A FeNO test or exhaled nitric oxide test, in patients with allergic or eosinophilic asthma, is a way to determine how much lung inflammation is present and how well inhaled steroids are suppressing this inflammation. With allergic or eosinophilic asthma, sometimes you may feel your breathing is fine, but when you measure your exhaled nitric oxide, it may still be significantly elevated, and you might do better in the long-term using slightly more of your inhaled steroid to suppress this inflammation.
What Is Nitric Oxide?
Nitric oxide is a gas produced by cells involved in the inflammation associated with allergic or eosinophilic asthma.
How Is Nitric Oxide Measured?
The FeNO test, which stands for the fractional concentration of exhaled nitric oxide, is performed using a portable device that measures the level of nitric oxide in parts per billion (PPB) in the air you slowly exhale out of your lungs. The exhaled nitric oxide test is different from most lung function tests in that you need to blow slowly and steadily, not hard and fast, to get an accurate measurement.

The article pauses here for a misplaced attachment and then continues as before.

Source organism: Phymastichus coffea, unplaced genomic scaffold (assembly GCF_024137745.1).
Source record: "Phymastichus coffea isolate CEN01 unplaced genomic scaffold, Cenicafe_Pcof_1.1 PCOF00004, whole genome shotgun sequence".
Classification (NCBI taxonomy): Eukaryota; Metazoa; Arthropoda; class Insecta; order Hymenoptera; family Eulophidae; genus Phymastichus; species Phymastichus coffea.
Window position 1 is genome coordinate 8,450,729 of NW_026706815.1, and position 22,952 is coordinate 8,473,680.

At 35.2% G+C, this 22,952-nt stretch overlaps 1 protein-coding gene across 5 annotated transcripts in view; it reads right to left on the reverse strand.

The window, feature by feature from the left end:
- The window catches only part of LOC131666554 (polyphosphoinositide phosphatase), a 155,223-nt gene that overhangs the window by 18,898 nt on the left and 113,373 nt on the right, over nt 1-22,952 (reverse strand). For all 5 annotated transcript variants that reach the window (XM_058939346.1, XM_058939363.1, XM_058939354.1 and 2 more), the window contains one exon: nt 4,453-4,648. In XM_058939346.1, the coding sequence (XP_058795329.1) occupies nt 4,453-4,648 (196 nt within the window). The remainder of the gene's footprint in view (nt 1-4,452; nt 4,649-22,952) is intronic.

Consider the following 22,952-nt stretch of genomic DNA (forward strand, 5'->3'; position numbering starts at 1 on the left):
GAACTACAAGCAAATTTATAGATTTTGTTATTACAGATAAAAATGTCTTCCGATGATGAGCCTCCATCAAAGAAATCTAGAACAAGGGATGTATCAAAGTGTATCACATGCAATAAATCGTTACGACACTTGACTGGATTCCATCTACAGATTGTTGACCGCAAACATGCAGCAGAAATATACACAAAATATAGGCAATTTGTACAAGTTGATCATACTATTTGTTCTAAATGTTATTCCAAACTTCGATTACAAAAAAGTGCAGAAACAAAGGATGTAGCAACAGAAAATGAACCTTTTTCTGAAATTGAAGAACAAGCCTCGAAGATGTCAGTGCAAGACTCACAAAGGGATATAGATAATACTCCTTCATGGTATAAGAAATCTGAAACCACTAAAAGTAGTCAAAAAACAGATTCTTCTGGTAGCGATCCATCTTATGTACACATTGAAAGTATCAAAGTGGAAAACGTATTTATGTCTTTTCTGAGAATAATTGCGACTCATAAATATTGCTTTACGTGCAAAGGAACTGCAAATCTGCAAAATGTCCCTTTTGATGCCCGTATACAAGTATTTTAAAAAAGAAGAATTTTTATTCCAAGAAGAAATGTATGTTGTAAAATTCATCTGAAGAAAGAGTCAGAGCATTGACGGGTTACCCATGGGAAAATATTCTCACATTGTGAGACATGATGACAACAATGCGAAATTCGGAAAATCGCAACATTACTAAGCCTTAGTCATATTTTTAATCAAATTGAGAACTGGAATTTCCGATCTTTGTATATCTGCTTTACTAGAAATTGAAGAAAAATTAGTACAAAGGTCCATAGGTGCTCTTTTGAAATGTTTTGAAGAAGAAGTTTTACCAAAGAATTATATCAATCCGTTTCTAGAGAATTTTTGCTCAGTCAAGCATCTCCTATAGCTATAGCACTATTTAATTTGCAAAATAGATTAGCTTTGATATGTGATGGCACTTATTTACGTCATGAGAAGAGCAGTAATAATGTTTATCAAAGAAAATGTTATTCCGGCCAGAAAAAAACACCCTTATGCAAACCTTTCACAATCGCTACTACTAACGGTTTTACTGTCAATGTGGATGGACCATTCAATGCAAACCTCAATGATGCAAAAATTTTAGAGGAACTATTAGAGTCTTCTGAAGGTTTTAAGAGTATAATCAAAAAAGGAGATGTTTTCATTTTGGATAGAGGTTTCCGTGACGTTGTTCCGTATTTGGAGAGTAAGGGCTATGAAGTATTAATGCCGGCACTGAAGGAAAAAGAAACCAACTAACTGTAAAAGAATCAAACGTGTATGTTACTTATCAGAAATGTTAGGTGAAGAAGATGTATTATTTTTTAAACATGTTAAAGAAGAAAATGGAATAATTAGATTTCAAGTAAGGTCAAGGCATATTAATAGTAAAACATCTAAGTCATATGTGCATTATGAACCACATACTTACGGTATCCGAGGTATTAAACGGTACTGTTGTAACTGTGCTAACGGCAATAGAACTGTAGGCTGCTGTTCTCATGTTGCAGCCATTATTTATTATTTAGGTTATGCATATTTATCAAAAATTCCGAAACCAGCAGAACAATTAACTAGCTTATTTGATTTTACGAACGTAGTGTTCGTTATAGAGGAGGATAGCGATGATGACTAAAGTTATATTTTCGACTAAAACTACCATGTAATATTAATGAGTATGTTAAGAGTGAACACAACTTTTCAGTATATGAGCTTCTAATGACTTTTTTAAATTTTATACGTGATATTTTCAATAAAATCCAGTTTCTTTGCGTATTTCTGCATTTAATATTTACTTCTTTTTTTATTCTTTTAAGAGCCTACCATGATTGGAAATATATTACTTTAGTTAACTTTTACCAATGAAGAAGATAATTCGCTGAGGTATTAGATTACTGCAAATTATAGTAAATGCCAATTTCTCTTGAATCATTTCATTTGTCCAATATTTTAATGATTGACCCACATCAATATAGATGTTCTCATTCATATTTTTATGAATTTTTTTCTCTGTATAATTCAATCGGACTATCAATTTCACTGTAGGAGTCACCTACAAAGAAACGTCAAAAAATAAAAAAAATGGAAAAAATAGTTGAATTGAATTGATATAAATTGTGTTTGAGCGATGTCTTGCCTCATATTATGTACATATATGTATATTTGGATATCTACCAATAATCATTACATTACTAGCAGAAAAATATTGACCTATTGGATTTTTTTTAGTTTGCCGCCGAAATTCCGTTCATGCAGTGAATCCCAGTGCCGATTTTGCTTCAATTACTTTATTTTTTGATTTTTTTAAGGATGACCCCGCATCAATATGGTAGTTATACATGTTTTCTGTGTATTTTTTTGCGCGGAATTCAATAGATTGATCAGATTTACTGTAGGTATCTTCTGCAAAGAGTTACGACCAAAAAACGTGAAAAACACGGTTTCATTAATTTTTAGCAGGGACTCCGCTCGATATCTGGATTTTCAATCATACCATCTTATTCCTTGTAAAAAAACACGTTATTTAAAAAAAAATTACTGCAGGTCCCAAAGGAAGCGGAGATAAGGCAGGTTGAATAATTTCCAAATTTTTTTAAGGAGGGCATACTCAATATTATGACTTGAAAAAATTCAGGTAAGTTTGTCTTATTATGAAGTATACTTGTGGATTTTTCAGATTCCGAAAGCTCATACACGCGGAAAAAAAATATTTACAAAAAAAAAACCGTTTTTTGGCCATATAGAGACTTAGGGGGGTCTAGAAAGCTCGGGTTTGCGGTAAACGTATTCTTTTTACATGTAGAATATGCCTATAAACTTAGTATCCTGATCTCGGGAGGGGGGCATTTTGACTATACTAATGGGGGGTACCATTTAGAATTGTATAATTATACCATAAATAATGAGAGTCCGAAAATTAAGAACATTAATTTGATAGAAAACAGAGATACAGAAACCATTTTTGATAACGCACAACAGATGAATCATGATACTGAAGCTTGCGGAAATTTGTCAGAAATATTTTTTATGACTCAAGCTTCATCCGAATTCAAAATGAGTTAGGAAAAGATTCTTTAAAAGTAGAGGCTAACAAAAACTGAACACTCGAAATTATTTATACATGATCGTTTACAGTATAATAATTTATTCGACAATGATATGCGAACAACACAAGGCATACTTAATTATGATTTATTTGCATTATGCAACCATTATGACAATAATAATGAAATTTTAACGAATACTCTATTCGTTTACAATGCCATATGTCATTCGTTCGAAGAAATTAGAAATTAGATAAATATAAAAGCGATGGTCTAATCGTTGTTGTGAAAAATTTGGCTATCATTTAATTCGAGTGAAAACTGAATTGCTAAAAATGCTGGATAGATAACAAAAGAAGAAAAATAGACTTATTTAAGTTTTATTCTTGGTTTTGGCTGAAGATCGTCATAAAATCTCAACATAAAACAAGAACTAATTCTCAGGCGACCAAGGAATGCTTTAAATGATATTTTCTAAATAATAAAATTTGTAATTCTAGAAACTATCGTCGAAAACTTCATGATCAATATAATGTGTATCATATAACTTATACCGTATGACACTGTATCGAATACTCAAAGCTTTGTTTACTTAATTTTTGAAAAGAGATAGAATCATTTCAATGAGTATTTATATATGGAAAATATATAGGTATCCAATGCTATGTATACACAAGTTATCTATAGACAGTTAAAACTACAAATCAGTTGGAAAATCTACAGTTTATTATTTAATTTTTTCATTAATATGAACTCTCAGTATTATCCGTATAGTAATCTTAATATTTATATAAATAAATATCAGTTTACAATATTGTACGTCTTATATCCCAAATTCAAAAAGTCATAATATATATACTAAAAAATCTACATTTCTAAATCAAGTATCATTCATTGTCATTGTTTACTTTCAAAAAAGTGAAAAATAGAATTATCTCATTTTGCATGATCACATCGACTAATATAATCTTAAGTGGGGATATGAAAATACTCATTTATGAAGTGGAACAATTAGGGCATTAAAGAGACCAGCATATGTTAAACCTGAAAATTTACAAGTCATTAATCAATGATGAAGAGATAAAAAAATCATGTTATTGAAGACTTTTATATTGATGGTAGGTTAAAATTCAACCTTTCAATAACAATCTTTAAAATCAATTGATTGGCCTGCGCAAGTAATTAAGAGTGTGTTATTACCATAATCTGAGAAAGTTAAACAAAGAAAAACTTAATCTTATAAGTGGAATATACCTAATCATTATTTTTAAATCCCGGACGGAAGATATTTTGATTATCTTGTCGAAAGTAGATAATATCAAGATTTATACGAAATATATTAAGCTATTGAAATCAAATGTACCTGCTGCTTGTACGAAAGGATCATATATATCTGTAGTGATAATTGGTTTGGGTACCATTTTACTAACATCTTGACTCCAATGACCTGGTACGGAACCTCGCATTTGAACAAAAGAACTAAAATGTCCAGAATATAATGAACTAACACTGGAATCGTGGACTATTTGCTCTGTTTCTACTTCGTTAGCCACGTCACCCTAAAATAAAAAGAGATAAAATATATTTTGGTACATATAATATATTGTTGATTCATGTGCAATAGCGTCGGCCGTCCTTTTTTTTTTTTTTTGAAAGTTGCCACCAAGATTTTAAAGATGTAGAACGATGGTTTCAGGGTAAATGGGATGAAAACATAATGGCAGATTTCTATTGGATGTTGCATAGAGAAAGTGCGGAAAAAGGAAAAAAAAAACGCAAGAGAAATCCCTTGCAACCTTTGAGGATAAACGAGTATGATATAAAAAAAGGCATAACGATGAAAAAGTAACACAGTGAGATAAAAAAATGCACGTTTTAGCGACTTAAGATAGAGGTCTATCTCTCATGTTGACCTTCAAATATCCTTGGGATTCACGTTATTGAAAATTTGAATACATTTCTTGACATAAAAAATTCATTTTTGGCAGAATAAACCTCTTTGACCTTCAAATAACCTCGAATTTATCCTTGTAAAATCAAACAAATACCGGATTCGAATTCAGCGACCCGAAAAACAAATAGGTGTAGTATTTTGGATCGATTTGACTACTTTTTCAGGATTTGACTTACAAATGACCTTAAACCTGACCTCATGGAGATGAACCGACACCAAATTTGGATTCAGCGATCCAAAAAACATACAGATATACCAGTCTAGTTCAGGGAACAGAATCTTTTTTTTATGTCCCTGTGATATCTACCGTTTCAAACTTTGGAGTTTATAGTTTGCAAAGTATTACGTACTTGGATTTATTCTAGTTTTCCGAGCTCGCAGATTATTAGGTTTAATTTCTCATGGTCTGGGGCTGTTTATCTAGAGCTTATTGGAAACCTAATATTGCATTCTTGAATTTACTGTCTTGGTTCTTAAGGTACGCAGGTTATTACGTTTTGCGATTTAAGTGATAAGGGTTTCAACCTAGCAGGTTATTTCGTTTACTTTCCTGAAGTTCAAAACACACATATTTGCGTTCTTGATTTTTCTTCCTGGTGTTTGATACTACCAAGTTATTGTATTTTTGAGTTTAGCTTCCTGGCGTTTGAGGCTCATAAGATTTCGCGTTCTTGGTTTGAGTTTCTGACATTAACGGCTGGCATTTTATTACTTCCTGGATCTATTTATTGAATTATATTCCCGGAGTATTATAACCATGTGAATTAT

Why Is Nitric Oxide Measured?
Your allergist may check your exhaled nitric oxide level to see if you have the typical inflammation associated with allergic or eosinophilic asthma during the process of establishing the diagnosis of allergic or eosinophilic asthma. Your allergist may then recheck the nitric oxide level to verify the steroid inhalers you are using are suppressing the nitric oxide level.
Successful control of your asthma depends upon a partnership between you and your allergist. Your allergist can use data from FeNO testing along with spirometry and other lung function tests to design and adjust your medication to keep your asthma under optimal control.
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This article has been reviewed by Andrew Moore, MD, FAAAAI